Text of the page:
Race and Election Law

On February 4, 1852, the Utah territorial legislature passed a new election law; in doing so lawmakers stipulated that white men over 21 years of age could vote in the territory. The official legislative minutes do not indicate any opposition to the voting requirements in the election bill or mention any discussion on the subject. However, a few surviving sources indicate that councilman Orson Pratt firmly opposed any law denying Black men the right to vote. Pratt had already condemned An Act in Relation to Service and the Indian indenture bill and he now expressed concerns about racial equality in Utah’s election laws. As fellow legislator Hosea Stout recorded it, Orson Pratt voted against “all acts prohibiting the right of Negroes the privileges of voting.”[1]

By the mid-nineteenth century, white manhood suffrage had become the accepted practice throughout the United States. Over the previous sixty years, property requirements and other voting restrictions had crumbled along with some of the hierarchical assumptions of the early republic.[2] During the tumultuous 1830s, Jacksonian Democrats proudly championed the rise of the common man as a force in politics while conservative Whigs warned that the Republic had “degenerated into a Democracy.”[3] But at the same time that suffrage was expanding for white men, African Americans and other minority groups were being disenfranchised even in locations where they had enjoyed voting rights for decades.[4] Indeed, while Jacksonians fought tenaciously for equality among white men, they also fought for the continued dominance of white men over all other groups.[5]

Suffrage requirements enacted by Utah’s first Territorial Legislature in 1852 mirrored these national trends. During legislative debates in January and February, Brigham Young rationalized disqualifying Black men from the vote partially in terms of Jacksonian political theory. However, Young reinforced these ideas by insisting that God had placed a curse on Black Africans. Among other things, Young believed that this rendered people of Black African descent incapable of holding the priesthood and presiding in the Church of Jesus Christ of Latter-day Saints. Young taught that since men of African descent could not preside in God’s church, they should likewise be barred from participating in civil government. However, the disenfranchisement of African Americans was vigorously opposed by apostle and legislator Orson Pratt.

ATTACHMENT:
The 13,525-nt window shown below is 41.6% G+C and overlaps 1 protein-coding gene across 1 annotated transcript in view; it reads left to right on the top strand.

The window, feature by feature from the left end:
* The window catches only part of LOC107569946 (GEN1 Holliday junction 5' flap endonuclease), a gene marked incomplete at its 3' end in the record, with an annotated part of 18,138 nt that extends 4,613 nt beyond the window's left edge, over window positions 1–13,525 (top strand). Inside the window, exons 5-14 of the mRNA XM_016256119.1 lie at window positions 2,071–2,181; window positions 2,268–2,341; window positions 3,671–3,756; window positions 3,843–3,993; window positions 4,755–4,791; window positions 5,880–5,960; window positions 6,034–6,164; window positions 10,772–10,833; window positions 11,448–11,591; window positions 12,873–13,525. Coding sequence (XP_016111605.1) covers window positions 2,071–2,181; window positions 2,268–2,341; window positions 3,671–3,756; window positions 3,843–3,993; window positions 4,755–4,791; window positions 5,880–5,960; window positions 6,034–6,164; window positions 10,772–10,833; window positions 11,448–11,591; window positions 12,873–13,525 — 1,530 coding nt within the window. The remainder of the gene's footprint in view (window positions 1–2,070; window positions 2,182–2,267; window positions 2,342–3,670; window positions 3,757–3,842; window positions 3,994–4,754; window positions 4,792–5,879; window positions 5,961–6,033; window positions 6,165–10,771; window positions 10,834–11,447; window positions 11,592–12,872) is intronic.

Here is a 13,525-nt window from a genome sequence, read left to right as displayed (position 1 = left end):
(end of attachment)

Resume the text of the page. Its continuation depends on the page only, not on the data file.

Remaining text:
Similar debates in other states preceded Utah’s decision-making process and created a national context in which lawmakers used racial justifications to prevent Black men from voting.

The documents contained here correspond with the narrative history in Chapter 7 of This Abominable Slavery.

[1] Hosea Stout, On the Mormon Frontier: The Diary of Hosea Stout, 1844-1861, edited by Juanita Brooks, 2 vols. (Salt Lake City: University of Utah Press and Utah State Historical Society, 1964), 2:423.

[2] Gordon S. Wood, Empire of Liberty: A History of the Early Republic, 1789-1815 (Oxford University Press, 2009).

[3] Sean Wilentz, The Rise of American Democracy: Jefferson to Lincoln (W.W. Norton & Company, 2005), 425.

[4] Alexander Keyssar, The Right to Vote: The Contested History of Democracy in the United States (Basic Books, 2000), 54-60.

[5] Jon Meacham, American Lion: Andrew Jackson in the White House (Random House: New York, 2008), 302-04; Daniel Walker Howe, What Hath God Wrought: The Transformation of America, 1815-1848 (Oxford University Press, 2007), 497-98; Wilentz, The Rise of American Democracy,192-195, 327, 507-18, 598-99.

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